Why The Lakers Offseason Was Better Than People Think

With the exception of 2005, the Lakers haven’t had much to look forward to come draft night in the last 16 years. By no means is that a bad thing, however, as although owning a low-pick has become a tradition for the Lake Show, they seem to prefer winning instead.

This summer’s draft was no different has the Lakers didn’t even have a first round pick to their name, possessing only the 43rd and 58th selections. Despite choosing low in a fairly weak draft, the Lakers managed to come out like bandits, nabbing two players with lottery talent in the latter portion of the draft.

With their first pick, the Lakers selected sophomore swingman Devin Ebanks out of West Virgina. Ebanks’ gifts as an athlete and up-tempo style of play have drawn a number of comparisons to former Laker Trevor Ariza (the two even look similar). At the start of the 2009-10 college basketball season, experts and bloggers across the nation had pegged Ebanks as a surefire lottery pick. Unfortunately for Ebanks, he displayed inconsistent play and dropped in the rankings throught the year. From August of 2009 to April of 2010, Ebanks had gone from a possible top-seven pick to a bubble first round selection.

As an overall player, Ebanks had a much more polished game than Ariza did coming out of college; which is understandable, considering Ebanks played two years of college ball while Ariza was a one and done freshman. However, similar to Ariza, Ebanks will likely spend the first few years of his NBA career riding the pine, as Ron Artest and the newly acquired Matt Barnes sit ahead of him on the team’s depth chart.

INDIANAPOLIS - APRIL 03: Devin Ebanks #3 of the West Virginia Mountaineers reacts in the first half against the Duke Blue Devils during the National Semifinal game of the 2010 NCAA Division I Men's Basketball Championship at Lucas Oil Stadium on April 3, 2010 in Indianapolis, Indiana. (Photo by Andy Lyons/Getty Images)

Nevertheless, injuries are not a rare commodity in sports, and if Artest or Barnes fall victim to injury, Ebanks will likely be given a chance to play. Expect him to show flashes of his full potential throughout the season as he matures as a player. The Lakers don’t need him to score a ton of points every time he steps foot on the court; for him to get minutes, all he needs to do his establish his presence on the defensive end and hit his open shots (which will be plentiful when playing with Kobe, Gasol and Bynum). If he does that, he will surely be rewarded with more playing time.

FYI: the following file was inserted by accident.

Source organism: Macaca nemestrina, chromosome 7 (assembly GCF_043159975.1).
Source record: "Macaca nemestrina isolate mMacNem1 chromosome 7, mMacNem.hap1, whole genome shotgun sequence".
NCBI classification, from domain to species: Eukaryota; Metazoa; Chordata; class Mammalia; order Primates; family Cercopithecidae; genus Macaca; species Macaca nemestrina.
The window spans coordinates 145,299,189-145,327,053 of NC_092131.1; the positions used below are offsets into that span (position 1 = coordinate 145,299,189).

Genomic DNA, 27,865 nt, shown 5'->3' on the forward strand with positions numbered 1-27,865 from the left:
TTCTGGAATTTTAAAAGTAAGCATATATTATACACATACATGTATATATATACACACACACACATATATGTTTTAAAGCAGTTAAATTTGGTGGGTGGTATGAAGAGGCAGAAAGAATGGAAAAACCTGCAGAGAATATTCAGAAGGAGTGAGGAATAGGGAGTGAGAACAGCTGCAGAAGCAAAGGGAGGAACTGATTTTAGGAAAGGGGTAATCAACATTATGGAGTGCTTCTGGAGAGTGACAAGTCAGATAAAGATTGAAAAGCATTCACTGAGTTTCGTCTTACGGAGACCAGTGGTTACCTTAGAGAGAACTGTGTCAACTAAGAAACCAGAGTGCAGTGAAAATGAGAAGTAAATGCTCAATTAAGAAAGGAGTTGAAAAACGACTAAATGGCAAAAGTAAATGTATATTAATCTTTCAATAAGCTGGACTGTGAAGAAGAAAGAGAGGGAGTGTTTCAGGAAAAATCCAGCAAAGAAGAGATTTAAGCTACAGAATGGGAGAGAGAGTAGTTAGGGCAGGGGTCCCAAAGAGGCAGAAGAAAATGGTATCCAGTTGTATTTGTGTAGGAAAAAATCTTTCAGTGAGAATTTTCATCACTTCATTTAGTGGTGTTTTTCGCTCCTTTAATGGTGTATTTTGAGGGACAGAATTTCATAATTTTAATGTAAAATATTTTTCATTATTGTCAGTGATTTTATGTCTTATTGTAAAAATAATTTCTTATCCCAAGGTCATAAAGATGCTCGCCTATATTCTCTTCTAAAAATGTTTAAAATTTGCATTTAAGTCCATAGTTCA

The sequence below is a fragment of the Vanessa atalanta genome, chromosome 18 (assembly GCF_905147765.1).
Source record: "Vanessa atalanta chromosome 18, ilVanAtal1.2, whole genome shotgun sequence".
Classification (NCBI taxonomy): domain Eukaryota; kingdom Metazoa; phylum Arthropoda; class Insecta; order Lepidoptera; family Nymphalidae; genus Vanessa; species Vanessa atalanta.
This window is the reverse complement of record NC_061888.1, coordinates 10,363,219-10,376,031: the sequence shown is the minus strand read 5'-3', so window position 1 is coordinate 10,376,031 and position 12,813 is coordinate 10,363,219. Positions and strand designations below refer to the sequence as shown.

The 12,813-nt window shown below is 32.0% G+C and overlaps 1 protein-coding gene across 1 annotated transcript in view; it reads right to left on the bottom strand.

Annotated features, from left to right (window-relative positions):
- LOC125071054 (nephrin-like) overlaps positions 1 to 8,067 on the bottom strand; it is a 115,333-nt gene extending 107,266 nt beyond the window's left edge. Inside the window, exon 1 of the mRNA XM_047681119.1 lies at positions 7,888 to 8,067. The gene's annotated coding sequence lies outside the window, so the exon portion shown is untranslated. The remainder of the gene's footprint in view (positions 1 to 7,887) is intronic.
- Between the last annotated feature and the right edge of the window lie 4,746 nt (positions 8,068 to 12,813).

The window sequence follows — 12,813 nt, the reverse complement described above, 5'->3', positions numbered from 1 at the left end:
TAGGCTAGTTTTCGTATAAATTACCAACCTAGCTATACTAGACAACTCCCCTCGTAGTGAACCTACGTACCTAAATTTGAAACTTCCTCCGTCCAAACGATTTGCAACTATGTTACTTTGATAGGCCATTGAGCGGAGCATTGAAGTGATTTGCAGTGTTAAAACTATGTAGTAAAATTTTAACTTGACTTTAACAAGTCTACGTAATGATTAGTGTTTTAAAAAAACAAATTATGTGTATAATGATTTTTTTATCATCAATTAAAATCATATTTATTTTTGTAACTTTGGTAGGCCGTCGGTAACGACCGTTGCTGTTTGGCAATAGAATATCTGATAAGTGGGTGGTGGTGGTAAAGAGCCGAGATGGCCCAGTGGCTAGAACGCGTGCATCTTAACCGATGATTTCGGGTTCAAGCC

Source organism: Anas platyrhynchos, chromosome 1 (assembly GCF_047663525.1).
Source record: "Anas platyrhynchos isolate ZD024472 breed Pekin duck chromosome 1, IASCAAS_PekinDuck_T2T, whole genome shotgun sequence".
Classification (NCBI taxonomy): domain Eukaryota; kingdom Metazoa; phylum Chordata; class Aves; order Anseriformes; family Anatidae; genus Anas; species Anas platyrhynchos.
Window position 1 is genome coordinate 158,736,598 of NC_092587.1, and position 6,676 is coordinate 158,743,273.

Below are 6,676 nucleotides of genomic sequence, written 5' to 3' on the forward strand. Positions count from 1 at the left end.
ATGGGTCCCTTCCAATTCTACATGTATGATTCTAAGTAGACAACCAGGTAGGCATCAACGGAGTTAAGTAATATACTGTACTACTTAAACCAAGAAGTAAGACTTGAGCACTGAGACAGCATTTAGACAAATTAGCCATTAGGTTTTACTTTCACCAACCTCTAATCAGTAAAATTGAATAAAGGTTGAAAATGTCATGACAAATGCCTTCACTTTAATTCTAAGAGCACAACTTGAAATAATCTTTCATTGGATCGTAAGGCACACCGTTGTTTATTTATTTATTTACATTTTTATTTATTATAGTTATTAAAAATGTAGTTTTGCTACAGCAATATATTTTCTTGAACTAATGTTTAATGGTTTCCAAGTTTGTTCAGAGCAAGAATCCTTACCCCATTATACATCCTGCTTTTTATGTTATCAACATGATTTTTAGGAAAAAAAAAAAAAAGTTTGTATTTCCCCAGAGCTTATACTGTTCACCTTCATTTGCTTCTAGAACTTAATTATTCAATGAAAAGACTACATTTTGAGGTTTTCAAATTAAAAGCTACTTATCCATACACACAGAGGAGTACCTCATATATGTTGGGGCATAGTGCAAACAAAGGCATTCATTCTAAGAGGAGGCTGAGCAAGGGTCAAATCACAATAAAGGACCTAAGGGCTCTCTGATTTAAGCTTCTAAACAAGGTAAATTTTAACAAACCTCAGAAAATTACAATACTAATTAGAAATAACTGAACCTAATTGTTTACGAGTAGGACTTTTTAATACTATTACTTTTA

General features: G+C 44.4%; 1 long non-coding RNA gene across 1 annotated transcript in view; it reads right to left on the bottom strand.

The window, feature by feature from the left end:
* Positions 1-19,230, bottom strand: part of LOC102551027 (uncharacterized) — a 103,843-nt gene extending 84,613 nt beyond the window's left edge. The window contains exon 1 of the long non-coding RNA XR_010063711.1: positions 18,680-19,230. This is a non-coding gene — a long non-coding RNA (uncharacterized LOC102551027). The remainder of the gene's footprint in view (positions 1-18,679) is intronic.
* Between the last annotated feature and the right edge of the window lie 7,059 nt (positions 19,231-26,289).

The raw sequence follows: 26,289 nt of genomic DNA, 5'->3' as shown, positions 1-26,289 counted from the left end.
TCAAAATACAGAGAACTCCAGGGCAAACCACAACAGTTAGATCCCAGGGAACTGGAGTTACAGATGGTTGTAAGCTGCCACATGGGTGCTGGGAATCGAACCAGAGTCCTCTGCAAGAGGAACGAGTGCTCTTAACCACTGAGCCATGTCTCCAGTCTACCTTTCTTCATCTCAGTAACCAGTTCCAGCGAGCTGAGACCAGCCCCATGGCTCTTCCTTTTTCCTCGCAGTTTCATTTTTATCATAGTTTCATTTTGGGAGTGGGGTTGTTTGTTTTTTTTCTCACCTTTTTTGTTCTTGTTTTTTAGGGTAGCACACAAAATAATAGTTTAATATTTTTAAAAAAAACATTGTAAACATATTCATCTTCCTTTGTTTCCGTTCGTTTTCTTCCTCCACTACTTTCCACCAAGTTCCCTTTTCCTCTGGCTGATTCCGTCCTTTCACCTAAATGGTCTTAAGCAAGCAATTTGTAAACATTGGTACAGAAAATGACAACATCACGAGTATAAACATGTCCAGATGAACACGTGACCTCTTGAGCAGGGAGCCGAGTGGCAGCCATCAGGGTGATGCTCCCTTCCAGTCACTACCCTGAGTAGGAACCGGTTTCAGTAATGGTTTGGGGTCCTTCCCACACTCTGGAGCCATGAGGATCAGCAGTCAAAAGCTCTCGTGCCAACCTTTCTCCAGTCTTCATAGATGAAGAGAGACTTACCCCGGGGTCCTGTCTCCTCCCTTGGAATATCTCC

Until that day comes, he just needs to be patient and learn from the veterans, because he has the potential to develop into the Lakers starting small-forward of the future.

The Lakers other rookie, Derrick Caracter, has taken a very long and windy route to get where he is today, but he has learned from his mistakes and has ultimately grown from them as a player and as a person.

After a frustrating high school career and a troublesome two seasons at the University of Louisville, Caracter found refuge by transferring to the University of Texas-El Paso. In less than one season of play for the UTEP Miners, Caracter reestablished himself as a player and began to show glimpses of the phenom everyone expected him to be throughout high school.

Ultimately, his history and his weight kept him from reaching first round territory, but Caracter is an extremely talented prospect. Nevertheless, his size allows him to be a force on the glass and score easy buckets inside. If he develops a few posts moves, he could easily become apart of the Lakers top six or seven players in the next five years.

NEW YORK - MARCH 09: Derrick Caracter #32 of the Louisville Cardinals handles the ball against Levon Kendall #14 of the Pittsburgh Panthers during the semifinals of the Big East Championship at Madison Square Garden On March 9, 2007 in New York City. (Photo by Jim McIsaac/Getty Images)

For right now, he is in the same boat as his fellow rookie teammate, but he is starting the season off with slightly more opportunity in his sights, as Andrew Bynum is out at least the entire month of November. Although it thins out the Lakers front line a little bit, it will work out in Caracter’s favor, because minutes at the four and five will open up, giving him the chance to establish himself apart of the Lakers’ rotation as they quest for a three-peat.

If Caracter lets his offensive game come to him, while focusing on defense and rebounding, his presence on the team will be more than just another prospect. He has the size and talent to be a great contributor in the NBA for many years.

He may never become the superstar everyone thought he was going to be when he was a six-foot-eight 13 year old who could dunk, but he has the potential to become a great role player in this league. If he continues to keep his weight down and keep his mind focused on improving each time he steps onto the hardwood, that shouldn’t be a problem at all.

Next: The Zen Master Returns

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